Numerous species of mammals also inhabit the reserve; among them are species such as ocelots, margays, white-faced and howler monkeys, collared peccary, sloths, tayras, olingos, and kinkajous.


Botanical diversity of the Guayacán Rainforest Reserve

The Guayacán Rainforest Reserve is equally diverse in botanical taxa.  Due to the different habitat types, varied topography, and diversity of microclimates within the Guayacán Rainforest Reserve, there is also a very impressive diversity of plant life.  More than 30 species of palms have been documented within the reserve, and dozens of species of orchids, aroids, bromeliads and others are easily observable on a walk along the different trails within the reserve.

Above and below are some examples of the palm diversity in the Guayacán Rainforest Reserve, Reinhardtia gracilis (upper left) and Geonoma cuneata ssp. guanacaste (upper right), Geonoma ferruginea (below)

Below are some examples of the orchid diversity in the Guayacán Rainforest Reserve, Erycina (Psygmorchis) pusilla (upper left), Psychopsis krameriana (upper right), and Masdevallia tonduzii (below).

Below are two images of an extremely rare Heliconia species found within the Guayacán Rainforest Reserve, Heliconia calatheaophylla, which is a species not only endemic to Costa Rica, but known only to inhabit a small region in the vicinity of Siquirres.


Topography of the Guayacán Rainforest Reserve

The Guayacán Rainforest Reserve is situated on the northeastern edge of the Talamancan Mountain Range, and due to this location at the base of such a significant massif it has varying topography. The reserve’s overall altitude ranges from approximately 435–610 meters above sea level (m.a.s.l.). Most of the extreme variation is due to the hydrologic history of the area, with the roughest terrain being found along riparian areas such as the Siquirres River and the Ilex Stream. Even with its moderately rough terrain, much of the reserve is still easily navigable by foot due to the careful planning of our trail network.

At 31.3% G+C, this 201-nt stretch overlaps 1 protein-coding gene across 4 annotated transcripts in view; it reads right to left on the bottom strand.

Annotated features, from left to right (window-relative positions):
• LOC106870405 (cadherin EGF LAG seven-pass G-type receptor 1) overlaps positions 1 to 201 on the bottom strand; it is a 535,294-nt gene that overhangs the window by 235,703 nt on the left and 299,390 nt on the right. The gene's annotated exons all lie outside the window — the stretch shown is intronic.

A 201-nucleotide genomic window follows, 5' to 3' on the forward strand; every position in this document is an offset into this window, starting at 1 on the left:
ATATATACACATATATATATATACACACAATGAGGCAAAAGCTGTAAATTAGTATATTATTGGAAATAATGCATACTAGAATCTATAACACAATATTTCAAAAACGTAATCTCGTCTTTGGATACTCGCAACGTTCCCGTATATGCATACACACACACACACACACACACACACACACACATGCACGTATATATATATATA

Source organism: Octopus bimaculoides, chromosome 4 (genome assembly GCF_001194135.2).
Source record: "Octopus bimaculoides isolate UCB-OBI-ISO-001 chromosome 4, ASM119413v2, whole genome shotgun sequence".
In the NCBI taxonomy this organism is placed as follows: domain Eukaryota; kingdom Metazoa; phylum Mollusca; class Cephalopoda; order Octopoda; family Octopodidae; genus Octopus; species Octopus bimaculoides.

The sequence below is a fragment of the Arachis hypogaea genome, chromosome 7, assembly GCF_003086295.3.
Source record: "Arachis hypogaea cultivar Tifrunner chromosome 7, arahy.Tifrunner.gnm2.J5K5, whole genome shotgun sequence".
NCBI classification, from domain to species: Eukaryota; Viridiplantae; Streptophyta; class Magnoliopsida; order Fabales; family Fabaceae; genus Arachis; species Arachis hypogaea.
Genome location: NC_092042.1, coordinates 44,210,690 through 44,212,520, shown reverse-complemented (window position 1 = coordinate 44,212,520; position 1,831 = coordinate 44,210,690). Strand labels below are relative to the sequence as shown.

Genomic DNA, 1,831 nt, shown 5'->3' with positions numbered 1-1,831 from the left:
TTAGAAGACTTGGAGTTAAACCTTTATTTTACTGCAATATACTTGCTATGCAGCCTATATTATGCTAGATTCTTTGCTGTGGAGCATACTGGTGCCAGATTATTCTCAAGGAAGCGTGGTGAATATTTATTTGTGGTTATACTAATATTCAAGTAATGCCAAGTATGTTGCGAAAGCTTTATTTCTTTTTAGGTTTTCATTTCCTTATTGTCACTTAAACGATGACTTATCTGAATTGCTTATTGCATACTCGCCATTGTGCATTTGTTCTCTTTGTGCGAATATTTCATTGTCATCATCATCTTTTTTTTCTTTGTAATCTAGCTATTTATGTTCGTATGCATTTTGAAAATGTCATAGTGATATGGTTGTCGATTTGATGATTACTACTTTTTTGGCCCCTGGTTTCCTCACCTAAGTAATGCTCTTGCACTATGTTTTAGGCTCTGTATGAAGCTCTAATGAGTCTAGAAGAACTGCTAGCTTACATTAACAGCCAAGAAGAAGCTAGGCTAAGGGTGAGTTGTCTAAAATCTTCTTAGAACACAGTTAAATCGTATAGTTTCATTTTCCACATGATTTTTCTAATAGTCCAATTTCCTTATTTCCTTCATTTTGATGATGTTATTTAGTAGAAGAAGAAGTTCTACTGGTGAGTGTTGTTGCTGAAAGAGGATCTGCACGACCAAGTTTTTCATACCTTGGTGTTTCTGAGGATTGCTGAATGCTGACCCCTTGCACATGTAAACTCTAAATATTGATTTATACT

The trail system was designed to use the contours of the reserve in one’s favor. We have built our trails using the gradual contours to the best of our ability, but there are still some sections of the reserve that will require a little sweat to arrive at. Several of the most interesting ecosystems are easily accessible.

We have built over 3000 meters of trails on selected parts of the reserve. These trails are important to reduce the impact of continuously walking through the forest.   Understory plants can be extremely fragile, and may take years or even decades to reach a mere meter or two, so avoiding damage to them through the use of trail system is important. The trails were also created to facilitate moving to different sections of the reserve west of the Siquirres River. The section of the reserve that is found east of the Siquirres River does not have any trail system due to our intentions to limit access to this portion of the reserve and in doing so reducing potential impact on the ecosystems and species found there.